Nelson mom Jessica Michalofsky’s marathon across B.C. to end preventable toxic drug deaths will arrive in Penticton, where local runners and harm reduction services will join her as she runs down Lakeshore Drive to Main Street, and finishes at Penticton’s iconic Peach at 3 p.m. on Sunday, June 4.
Michalofsky is running more than 900 kilometres from Nelson to Victoria as part of “Aubrey’s Run Across B.C. to End Toxic Drug Death,” passing through the Okanagan and stopping in communities for events along the way. She is running in memory of her son Aubrey, who died from toxic drug poisoning on Aug. 30, 2022. She is spreading awareness about the urgent need for safe supply.
“My message is that toxic drug death is preventable,” said Michalofsky. “This marathon is not just about my son Aubrey, but about all the lives that have been lost and all the families that have been devastated by toxic drug poisoning. It’s about the preservation of life and the belief that we can do better.”
She said her only son Aubrey was 25 when he died. He had recently graduated from Selkirk College’s Law and Justice program, where he received several awards.
“He was an average kid, really. He did not have an exceptionally difficult or privileged upbringing. He was sweet and intelligent. He began using drugs as an older teenager. He went on methadone in his early 20s and was very successful, despite some of the negative side effects of methadone treatment,” she said. “It’s during this period that he completed his studies. However, when COVID closed schools and disrupted public transportation to the village of Winlaw where he lived, he lost his social structure and access to his methadone program, which was 50 km away in Nelson.”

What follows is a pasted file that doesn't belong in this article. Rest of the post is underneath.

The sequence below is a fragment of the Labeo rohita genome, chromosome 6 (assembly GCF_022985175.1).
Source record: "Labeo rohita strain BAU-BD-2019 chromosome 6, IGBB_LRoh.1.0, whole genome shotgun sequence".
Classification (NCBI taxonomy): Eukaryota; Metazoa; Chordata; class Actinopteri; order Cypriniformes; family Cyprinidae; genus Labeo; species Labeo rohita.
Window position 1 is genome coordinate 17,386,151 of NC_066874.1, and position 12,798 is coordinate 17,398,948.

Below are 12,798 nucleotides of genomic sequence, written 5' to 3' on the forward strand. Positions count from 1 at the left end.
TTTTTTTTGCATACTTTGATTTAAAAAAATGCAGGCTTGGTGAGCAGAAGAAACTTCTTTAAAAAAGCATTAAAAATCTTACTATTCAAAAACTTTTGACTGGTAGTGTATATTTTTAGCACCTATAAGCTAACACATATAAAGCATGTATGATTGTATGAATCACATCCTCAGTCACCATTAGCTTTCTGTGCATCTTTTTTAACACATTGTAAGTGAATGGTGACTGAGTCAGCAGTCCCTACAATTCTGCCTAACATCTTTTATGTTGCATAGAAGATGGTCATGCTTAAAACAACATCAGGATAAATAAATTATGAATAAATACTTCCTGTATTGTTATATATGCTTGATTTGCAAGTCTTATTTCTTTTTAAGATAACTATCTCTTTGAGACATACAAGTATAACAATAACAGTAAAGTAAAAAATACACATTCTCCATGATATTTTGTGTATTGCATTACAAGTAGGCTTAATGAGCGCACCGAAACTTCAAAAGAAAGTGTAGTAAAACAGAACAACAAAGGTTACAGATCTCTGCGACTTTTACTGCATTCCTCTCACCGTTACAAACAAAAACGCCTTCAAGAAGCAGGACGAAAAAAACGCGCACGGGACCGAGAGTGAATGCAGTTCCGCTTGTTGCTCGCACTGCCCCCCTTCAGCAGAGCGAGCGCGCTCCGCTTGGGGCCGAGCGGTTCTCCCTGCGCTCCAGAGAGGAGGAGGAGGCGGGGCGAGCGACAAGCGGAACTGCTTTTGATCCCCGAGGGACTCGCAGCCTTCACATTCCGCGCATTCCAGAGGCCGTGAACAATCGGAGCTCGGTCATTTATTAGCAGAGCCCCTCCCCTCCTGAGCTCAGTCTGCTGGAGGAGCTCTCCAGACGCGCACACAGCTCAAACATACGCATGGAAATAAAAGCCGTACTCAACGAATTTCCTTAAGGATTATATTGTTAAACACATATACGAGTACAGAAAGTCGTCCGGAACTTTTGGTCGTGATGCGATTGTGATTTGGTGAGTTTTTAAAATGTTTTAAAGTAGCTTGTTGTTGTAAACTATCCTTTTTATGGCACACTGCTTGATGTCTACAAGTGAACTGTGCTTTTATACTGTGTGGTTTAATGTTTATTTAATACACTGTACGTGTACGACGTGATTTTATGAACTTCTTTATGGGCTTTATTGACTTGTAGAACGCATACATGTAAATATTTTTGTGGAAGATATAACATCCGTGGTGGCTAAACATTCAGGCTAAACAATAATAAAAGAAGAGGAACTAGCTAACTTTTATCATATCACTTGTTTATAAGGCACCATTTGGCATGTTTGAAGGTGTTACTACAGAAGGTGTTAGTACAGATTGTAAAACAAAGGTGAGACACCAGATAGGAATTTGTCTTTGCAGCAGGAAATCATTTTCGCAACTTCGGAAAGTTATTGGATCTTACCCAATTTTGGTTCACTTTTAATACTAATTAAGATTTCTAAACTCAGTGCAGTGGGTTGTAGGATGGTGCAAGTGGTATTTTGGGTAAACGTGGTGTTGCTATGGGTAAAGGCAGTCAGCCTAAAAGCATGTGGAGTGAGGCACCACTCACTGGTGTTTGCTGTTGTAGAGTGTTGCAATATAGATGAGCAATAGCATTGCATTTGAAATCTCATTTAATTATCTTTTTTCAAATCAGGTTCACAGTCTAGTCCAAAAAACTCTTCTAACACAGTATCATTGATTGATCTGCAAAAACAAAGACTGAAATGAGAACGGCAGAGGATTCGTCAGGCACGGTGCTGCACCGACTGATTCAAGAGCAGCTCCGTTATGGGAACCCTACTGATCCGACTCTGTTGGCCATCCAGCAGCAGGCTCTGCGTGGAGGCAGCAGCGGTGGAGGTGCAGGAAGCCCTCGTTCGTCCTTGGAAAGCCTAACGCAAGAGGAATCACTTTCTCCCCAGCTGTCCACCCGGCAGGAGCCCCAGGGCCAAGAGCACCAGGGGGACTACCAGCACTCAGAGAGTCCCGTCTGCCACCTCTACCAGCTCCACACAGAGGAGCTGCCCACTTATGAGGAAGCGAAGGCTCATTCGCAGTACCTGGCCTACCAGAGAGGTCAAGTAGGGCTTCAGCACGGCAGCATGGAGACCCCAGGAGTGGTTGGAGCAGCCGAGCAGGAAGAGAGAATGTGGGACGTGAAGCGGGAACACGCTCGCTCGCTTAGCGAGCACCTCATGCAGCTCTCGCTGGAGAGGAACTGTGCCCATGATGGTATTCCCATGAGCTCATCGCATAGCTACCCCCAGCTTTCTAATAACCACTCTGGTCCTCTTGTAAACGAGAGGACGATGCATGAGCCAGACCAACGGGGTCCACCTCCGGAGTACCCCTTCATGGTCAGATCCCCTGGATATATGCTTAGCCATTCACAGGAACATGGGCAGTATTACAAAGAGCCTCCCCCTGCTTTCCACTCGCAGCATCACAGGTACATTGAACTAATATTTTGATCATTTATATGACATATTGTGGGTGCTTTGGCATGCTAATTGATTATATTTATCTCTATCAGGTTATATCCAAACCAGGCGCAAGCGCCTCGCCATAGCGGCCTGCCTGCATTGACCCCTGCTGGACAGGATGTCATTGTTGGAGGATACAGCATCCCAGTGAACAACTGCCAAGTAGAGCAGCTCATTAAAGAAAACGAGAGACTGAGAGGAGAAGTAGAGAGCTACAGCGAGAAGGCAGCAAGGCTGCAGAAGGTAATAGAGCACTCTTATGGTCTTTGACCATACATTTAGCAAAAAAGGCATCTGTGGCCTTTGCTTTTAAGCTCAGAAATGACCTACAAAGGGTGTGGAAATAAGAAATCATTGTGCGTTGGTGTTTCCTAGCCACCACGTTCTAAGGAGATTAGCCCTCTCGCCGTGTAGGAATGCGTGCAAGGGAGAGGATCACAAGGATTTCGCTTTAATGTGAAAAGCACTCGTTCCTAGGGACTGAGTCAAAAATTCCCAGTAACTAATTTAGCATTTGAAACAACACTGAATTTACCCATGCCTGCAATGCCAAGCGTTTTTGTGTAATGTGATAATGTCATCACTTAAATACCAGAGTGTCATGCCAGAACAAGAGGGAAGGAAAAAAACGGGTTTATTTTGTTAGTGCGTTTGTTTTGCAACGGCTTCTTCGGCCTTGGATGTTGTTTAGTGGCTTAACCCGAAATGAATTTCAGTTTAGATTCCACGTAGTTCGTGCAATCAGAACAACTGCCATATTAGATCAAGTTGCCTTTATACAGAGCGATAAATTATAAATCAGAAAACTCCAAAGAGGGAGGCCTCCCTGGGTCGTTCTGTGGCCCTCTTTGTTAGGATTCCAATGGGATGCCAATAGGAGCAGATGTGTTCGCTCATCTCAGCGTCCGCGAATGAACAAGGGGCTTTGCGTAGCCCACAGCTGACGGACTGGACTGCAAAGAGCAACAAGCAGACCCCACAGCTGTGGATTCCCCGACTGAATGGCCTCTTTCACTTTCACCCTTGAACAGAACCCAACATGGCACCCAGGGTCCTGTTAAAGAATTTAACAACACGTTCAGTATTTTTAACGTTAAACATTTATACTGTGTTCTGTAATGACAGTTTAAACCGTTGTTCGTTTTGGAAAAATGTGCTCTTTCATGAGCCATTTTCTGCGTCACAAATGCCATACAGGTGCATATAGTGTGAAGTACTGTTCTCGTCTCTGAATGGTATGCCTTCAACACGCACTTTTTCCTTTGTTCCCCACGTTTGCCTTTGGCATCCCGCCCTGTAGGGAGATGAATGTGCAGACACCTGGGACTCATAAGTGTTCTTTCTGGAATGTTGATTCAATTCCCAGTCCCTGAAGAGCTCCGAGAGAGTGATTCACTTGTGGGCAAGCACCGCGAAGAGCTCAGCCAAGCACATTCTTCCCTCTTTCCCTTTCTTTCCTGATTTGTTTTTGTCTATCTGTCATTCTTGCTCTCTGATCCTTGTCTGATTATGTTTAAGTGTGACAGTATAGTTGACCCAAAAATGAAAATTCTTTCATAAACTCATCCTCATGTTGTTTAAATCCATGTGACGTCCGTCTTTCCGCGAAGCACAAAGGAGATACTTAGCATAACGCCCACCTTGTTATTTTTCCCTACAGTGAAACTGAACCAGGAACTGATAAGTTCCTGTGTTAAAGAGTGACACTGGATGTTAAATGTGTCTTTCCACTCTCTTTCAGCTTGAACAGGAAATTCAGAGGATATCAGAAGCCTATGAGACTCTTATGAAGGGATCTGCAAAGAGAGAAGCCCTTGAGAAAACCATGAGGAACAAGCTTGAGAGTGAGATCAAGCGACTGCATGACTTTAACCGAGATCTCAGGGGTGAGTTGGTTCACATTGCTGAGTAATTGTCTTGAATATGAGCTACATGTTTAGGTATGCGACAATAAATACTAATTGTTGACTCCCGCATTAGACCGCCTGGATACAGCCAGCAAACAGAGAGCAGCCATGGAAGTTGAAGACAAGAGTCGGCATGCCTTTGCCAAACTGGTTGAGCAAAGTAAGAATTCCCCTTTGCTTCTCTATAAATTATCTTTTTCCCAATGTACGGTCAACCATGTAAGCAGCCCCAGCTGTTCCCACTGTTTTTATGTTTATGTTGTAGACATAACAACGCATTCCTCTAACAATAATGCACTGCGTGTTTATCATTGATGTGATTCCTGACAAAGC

Last winter, Michalofsky ran more than 900 km around the BC Ministry of Health building in Victoria as an expression of her grief, and in protest of the government’s slow action to stop drug deaths.
Michalofsky sees safe supply as a key resource in a spectrum of options available to people who use drugs.
“Those who polarise the issue and paint harm-reduction measures, like safer supply, as being in opposition to recovery miss the point,” said Michalofsky. “We need both, in order to save lives and support people to thrive. Toxic drug poisoning doesn’t just affect people living with addictions. Anyone who uses criminalized drugs is at risk.”
Michalofsky’s month-long journey started in Nelson and passes through Winlaw, Castlegar, Grand Forks, Osoyoos, Oliver, Penticton, Kelowna, Keremeos, Princeton, Hope, Coquitlam, Vancouver’s Downtown Eastside, Nanaimo and Duncan, before ending in Victoria on June 25.
Donations to support Aubrey’s Run can be made on a Gofundme page set up by Moms Stop the Harm.
Funds raised will be donated to Moms Stop the Harm and assist with expenses related to the run.
The goal to raise $5,000 has almost been reached within a few weeks.